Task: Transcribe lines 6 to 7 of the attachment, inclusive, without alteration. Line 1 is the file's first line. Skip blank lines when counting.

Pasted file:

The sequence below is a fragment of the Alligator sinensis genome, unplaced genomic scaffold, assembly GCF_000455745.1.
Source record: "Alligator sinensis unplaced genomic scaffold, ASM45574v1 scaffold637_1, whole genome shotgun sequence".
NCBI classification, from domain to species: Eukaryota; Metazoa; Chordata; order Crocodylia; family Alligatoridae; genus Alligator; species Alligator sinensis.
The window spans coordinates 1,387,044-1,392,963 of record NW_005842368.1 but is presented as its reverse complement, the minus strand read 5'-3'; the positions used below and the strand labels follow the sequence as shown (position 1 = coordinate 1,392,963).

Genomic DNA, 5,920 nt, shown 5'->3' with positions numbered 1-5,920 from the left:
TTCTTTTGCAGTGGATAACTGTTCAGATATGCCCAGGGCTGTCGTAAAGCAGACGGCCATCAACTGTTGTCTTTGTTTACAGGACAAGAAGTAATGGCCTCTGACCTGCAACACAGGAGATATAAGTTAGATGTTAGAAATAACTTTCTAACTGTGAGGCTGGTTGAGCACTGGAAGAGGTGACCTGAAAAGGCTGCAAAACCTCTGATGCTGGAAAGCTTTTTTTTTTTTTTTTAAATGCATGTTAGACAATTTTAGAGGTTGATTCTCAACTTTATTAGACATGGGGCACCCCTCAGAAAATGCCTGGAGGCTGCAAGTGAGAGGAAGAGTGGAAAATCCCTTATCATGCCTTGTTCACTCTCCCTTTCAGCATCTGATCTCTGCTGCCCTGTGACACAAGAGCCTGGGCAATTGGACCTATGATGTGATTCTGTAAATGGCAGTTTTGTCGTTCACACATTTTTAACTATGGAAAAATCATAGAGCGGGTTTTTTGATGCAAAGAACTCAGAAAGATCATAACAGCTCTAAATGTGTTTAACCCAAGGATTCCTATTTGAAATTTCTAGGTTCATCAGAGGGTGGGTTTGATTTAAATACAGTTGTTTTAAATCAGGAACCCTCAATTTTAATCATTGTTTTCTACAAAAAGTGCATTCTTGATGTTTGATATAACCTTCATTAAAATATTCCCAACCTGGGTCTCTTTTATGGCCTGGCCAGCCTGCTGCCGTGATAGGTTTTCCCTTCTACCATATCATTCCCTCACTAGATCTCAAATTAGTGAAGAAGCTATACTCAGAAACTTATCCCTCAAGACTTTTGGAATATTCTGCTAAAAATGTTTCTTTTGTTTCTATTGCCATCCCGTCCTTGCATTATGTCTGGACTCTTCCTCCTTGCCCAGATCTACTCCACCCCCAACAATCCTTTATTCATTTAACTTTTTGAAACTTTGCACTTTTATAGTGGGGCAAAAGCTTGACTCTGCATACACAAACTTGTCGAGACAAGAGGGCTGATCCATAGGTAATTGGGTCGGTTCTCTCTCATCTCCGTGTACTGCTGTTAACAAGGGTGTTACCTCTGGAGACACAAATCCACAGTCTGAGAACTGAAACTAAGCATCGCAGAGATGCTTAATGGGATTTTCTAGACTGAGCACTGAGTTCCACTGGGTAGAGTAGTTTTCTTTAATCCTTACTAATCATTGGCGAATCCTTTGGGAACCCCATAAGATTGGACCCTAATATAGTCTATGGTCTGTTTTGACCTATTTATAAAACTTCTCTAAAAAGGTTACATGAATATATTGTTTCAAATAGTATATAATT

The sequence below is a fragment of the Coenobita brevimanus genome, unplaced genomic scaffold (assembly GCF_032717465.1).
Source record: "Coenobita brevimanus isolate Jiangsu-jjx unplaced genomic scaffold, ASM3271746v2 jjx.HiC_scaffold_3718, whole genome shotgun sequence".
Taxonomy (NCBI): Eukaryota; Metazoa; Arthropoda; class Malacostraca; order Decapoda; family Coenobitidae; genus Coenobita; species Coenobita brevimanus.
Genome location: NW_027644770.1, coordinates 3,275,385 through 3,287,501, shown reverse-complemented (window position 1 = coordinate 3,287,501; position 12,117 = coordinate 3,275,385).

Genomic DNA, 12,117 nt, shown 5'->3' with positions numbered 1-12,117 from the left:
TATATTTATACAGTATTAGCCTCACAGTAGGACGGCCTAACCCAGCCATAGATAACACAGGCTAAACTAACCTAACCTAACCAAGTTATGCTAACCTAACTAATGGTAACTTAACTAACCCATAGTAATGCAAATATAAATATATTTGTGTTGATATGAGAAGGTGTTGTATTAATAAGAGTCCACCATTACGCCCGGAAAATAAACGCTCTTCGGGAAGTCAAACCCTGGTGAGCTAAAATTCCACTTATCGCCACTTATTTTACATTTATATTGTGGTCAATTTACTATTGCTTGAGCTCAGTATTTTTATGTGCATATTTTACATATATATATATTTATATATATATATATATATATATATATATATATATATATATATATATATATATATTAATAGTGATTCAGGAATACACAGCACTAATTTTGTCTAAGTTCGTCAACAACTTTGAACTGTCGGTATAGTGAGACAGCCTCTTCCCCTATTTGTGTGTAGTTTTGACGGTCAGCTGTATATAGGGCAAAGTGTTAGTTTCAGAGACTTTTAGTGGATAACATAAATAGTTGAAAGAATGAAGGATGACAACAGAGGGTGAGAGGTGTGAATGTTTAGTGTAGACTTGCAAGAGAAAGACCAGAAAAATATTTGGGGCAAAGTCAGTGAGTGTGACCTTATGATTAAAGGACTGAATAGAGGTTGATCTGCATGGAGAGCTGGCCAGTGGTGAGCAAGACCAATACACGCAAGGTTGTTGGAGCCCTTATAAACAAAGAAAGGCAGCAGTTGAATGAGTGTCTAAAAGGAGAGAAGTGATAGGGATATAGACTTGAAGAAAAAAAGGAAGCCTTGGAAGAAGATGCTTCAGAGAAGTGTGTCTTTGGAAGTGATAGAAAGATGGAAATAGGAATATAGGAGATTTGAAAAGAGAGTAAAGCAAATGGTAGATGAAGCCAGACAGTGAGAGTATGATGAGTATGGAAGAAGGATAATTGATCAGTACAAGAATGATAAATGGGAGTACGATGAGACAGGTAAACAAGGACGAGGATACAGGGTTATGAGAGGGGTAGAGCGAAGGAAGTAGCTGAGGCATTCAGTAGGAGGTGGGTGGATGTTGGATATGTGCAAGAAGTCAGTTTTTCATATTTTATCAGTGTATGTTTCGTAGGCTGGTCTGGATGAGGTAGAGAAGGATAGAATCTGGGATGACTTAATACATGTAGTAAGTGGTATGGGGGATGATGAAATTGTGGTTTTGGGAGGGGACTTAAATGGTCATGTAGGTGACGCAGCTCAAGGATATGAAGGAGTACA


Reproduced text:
TTCTTTTGCAGTGGATAACTGTTCAGATATGCCCAGGGCTGTCGTAAAGCAGACGGCCATCAACTGTTGTCTTTGTTTACAGGACAAGAAGTAATGGCCTCTGACCTGCAACACAGGAGATATAAGTTAGATGTTAGAAATAACTTTCTAACTGTGAGGCTGGTTGAGCACTGGAAGAGGTGACCTGAAAAGGCTGCAAAACCTCTGATGCTGGAAAGCTTTTTTTTTTTTTTTTAAATGCATGTTAGACAATTTTAGAGGTTGATTCTCAACTTTATTAGACATGGGGCACCCCTCAGAAAATGCCTGGAGGCTGCAAGTGAGAGGAAGAGTGGAAAATCCCTTATCATGCCTTGTTCACTCTCCCTTTCAGCATCTGATCTCTGCTGCCCTGTGACACAAGAGCCTGGGCAATTGGACCTATGATGTGATTCTGTAAATGGCAGTTTTGTCGTTCACACATTTTTAACTATGGAAAAATCATAGAGCGGGTTTTTTGATGCAAAGAACTCAGAAAGATCATAACAGCTCTAAATGTGTTTAACCCAAGGATTCCTATTTGAAATTTCTAGGTTCATCAGAGGGTGGGTTTGATTTAAATACAGTTGTTTTAAATCAGGAACCCTCAATTTTAATCATTGTTTTCTACAAAAAGTGCATTCTTGATGTTTGATATAACCTTCATTAAAATATTCCCAACCTGGGTCTCTTTTATGGCCTGGCCAGCCTGCTGCCGTGATAGGTTTTCCCTTCTACCATATCATTCCCTCACTAGATCTCAAATTAGTGAAGAAGCTATACTCAGAAACTTATCCCTCAAGACTTTTGGAATATTCTGCTAAAAATGTTTCTTTTGTTTCTATTGCCATCCCGTCCTTGCATTATGTCTGGACTCTTCCTCCTTGCCCAGATCTACTCCACCCCCAACAATCCTTTATTCATTTAACTTTTTGAAACTTTGCACTTTTATAGTGGGGCAAAAGCTTGACTCTGCATACACAAACTTGTCGAGACAAGAGGGCTGATCCATAGGTAATTGGGTCGGTTCTCTCTCATCTCCGTGTACTGCTGTTAACAAGGGTGTTACCTCTGGAGACACAAATCCACAGTCTGAGAACTGAAACTAAGCATCGCAGAGATGCTTAATGGGATTTTCTAGACTGAGCACTGAGTTCCACTGGGTAGAGTAGTTTTCTTTAATCCTTACTAATCATTGGCGAATCCTTTGGGAACCCCATAAGATTGGACCCTAATATAGTCTATGGTCTGTTTTGACCTATTTATAAAACTTCTCTAAAAAGGTTACATGAATATATTGTTTCAAATAGTATATAATT

The sequence below is a fragment of the Coenobita brevimanus genome, unplaced genomic scaffold (assembly GCF_032717465.1).